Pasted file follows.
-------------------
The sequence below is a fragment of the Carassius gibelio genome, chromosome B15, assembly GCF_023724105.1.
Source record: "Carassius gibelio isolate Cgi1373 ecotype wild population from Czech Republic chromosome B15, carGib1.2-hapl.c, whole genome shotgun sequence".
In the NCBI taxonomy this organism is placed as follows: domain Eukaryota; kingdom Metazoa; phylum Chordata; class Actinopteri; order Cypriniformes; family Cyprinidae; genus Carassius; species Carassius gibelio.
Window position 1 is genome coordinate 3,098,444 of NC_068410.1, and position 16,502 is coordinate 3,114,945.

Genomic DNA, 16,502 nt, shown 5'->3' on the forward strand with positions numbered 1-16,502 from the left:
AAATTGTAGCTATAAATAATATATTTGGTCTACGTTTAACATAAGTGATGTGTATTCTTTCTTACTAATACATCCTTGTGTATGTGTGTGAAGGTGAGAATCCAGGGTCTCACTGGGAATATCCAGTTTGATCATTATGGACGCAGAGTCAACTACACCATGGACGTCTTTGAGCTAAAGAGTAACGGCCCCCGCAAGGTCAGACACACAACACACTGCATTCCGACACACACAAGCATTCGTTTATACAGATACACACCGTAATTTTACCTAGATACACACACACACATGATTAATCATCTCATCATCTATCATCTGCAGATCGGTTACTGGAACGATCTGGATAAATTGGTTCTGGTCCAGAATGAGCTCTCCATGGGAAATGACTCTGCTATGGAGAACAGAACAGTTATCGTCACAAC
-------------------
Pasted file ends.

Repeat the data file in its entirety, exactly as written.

The sequence below is a fragment of the Carassius gibelio genome, chromosome B15, assembly GCF_023724105.1.
Source record: "Carassius gibelio isolate Cgi1373 ecotype wild population from Czech Republic chromosome B15, carGib1.2-hapl.c, whole genome shotgun sequence".
In the NCBI taxonomy this organism is placed as follows: domain Eukaryota; kingdom Metazoa; phylum Chordata; class Actinopteri; order Cypriniformes; family Cyprinidae; genus Carassius; species Carassius gibelio.
Window position 1 is genome coordinate 3,098,444 of NC_068410.1, and position 16,502 is coordinate 3,114,945.

Genomic DNA, 16,502 nt, shown 5'->3' on the forward strand with positions numbered 1-16,502 from the left:
AAATTGTAGCTATAAATAATATATTTGGTCTACGTTTAACATAAGTGATGTGTATTCTTTCTTACTAATACATCCTTGTGTATGTGTGTGAAGGTGAGAATCCAGGGTCTCACTGGGAATATCCAGTTTGATCATTATGGACGCAGAGTCAACTACACCATGGACGTCTTTGAGCTAAAGAGTAACGGCCCCCGCAAGGTCAGACACACAACACACTGCATTCCGACACACACAAGCATTCGTTTATACAGATACACACCGTAATTTTACCTAGATACACACACACACATGATTAATCATCTCATCATCTATCATCTGCAGATCGGTTACTGGAACGATCTGGATAAATTGGTTCTGGTCCAGAATGAGCTCTCCATGGGAAATGACTCTGCTATGGAGAACAGAACAGTTATCGTCACAAC